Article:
• Test. Have we done it right? At the high level, we discuss and review ideas and documents. At the lowest level, we execute tests against the functioning product.

The four quadrants align with how we tend to specialize our people and organizations as we grow. In a Microsoft organizational model, it aligns with customer, program management, development, and test.

The “Simplistic Spiral”

The simple spiral is useful, because it is flexible enough to encompass many approaches to development. Take the waterfall model from the top of this post, and wrap it into one loop through the spiral, and you get “the simplistic spiral.”

Customer Plan
Test Design

Wouldn’t it be nice if projects could reliably just work this way?

But we know if we apply this model to a large product, we’re nearly certain to have a disaster on our hands where many assumptions made in planning are discovered to be poor in design or test.

But apply it to a queue of appropriately-sized (small) and well-understood functional requests, and it may be an appropriate model for each kanban in a lean production workflow (or perhaps each kanban should be two or more loops round the spiral). In any case, the model is helpful in visualizing all these cases.

The “Product Spiral”

It also helps us create useful visualization of product lifecycle models at various scales.


At the company level, we are constantly cycling: seeing what the customer/market reaction is to our products, planning new products and enhancements, designing and testing them.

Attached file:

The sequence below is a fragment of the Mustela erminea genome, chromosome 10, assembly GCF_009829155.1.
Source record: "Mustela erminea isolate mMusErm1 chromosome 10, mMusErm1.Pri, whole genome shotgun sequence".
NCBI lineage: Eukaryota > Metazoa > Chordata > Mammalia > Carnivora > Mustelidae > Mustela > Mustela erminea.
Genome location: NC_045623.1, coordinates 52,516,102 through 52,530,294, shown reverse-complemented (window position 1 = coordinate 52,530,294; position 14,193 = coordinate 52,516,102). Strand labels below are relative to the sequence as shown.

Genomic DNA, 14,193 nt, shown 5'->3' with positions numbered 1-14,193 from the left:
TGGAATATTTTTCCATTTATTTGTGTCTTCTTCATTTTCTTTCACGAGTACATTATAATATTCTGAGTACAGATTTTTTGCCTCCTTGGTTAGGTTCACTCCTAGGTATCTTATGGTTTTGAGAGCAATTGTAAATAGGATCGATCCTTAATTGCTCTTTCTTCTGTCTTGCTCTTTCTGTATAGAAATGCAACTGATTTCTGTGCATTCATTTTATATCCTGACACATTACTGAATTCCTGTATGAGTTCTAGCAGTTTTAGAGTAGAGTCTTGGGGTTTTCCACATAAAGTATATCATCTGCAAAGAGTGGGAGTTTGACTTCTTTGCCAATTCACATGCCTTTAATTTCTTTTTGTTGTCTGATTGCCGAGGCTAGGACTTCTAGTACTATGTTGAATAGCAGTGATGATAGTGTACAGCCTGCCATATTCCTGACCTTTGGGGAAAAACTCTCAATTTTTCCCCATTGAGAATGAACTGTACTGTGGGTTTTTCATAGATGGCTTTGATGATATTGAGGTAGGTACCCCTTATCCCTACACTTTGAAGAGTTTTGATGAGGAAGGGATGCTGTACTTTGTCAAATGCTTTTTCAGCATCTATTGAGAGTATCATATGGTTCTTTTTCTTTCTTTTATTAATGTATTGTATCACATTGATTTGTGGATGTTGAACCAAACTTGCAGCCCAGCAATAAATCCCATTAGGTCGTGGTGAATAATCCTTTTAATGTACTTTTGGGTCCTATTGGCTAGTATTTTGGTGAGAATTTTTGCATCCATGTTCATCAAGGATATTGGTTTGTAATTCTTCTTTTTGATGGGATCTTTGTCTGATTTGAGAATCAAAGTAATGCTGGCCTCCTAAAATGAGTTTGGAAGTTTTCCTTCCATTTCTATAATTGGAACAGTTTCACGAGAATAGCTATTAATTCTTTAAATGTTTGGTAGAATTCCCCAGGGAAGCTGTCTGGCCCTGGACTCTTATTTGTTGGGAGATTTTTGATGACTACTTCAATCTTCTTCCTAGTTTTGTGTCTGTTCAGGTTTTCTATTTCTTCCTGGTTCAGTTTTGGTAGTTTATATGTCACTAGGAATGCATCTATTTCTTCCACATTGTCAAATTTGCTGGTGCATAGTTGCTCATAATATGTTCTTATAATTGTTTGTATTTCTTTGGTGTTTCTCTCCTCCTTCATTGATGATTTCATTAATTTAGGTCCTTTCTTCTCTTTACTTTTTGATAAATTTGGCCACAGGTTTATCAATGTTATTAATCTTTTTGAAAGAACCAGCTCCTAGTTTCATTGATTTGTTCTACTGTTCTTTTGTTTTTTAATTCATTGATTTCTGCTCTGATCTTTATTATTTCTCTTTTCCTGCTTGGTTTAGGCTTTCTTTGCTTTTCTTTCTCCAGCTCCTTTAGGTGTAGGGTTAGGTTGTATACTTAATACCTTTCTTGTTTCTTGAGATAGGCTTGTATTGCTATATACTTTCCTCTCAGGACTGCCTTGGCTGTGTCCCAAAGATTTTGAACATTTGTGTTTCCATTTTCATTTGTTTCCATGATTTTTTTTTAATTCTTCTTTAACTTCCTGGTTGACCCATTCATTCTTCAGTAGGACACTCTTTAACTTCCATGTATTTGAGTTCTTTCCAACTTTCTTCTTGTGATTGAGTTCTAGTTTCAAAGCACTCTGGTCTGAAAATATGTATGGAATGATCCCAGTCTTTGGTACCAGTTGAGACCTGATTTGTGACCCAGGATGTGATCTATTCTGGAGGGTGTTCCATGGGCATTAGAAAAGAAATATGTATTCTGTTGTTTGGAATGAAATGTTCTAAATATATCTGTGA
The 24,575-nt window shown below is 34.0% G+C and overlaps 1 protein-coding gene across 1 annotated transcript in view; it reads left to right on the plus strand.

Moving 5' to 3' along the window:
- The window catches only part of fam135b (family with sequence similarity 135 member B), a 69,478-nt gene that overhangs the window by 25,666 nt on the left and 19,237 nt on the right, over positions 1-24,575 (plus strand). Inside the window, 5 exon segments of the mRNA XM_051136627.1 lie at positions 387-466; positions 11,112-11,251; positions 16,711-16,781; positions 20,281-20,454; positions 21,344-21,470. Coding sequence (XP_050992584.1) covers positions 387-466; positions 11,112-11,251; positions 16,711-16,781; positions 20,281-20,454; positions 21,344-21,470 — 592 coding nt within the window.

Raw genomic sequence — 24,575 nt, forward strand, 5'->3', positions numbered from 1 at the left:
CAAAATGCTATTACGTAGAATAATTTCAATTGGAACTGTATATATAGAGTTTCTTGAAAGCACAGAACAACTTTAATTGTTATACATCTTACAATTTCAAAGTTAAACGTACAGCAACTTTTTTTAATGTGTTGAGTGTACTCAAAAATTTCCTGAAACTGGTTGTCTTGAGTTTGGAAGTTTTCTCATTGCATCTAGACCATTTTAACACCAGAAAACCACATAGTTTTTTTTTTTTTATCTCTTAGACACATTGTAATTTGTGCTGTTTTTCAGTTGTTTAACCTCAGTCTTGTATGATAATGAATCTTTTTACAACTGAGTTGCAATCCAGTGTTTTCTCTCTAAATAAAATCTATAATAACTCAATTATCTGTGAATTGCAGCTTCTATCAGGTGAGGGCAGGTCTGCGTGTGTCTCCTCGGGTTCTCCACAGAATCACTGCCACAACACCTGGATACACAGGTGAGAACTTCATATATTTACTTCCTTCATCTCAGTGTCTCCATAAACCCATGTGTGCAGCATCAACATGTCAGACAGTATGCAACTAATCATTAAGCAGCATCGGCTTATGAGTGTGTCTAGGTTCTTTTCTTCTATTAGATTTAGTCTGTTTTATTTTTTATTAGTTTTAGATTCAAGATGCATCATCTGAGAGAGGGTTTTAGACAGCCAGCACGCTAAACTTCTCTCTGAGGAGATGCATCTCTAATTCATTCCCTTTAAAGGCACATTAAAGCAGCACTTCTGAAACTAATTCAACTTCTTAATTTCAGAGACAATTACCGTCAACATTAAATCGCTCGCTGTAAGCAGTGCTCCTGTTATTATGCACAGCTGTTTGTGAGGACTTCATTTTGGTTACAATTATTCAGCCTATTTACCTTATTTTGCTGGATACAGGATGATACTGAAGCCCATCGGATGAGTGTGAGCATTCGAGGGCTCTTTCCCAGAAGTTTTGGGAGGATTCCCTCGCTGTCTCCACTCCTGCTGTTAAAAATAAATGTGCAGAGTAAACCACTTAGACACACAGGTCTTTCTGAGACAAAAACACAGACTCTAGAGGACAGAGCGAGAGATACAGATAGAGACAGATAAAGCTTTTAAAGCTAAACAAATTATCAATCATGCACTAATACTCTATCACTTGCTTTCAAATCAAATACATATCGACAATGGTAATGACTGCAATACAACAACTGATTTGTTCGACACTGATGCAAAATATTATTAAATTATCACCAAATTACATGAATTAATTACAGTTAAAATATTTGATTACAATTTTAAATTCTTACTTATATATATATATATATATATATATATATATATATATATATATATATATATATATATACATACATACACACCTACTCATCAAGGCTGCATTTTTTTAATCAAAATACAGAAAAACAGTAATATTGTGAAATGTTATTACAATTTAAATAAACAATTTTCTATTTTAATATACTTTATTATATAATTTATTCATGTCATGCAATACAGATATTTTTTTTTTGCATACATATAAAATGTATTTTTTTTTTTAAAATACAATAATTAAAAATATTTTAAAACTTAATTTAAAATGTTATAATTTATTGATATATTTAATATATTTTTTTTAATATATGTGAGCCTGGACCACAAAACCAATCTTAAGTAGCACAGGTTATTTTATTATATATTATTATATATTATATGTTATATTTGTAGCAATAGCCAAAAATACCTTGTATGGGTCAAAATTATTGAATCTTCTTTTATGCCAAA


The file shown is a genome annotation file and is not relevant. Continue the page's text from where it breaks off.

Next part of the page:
At the product level, it’s the same, but from the perspective of the evolution over a lifecycle. But even when a product enters later lifecycle phases like maintainence, the model is still the same: the customer finds bugs, we prioritize, fix, and test them — and it goes back to the customer for the cycle to start again.

At the feature level, we recognize that this has a lifecycle of its own. Before committing a feature to a product, all aspects (including feedback from the customer) should be covered, likely with several iterations. Perhaps one of the secrets of success to many open source ecosystems is that they encourage/allow individual features to evolve independently and iteratively, before committing to integrate them.

At the change level, we have gotten the granularity small enough that each change may appear to be its own mini-waterfall of plan, design, and test. But even that is a simplification — chances are, the person making the change looped through many interrelated planning, design, and test alternatives in their head before committing the change.


In future posts, we’ll apply this model to take a look at other aspects of the engineering process.

So — is this a useful model for thinking about engineering, particularly software? Or is this model dangerously simplistic for helping to think about how your organization works?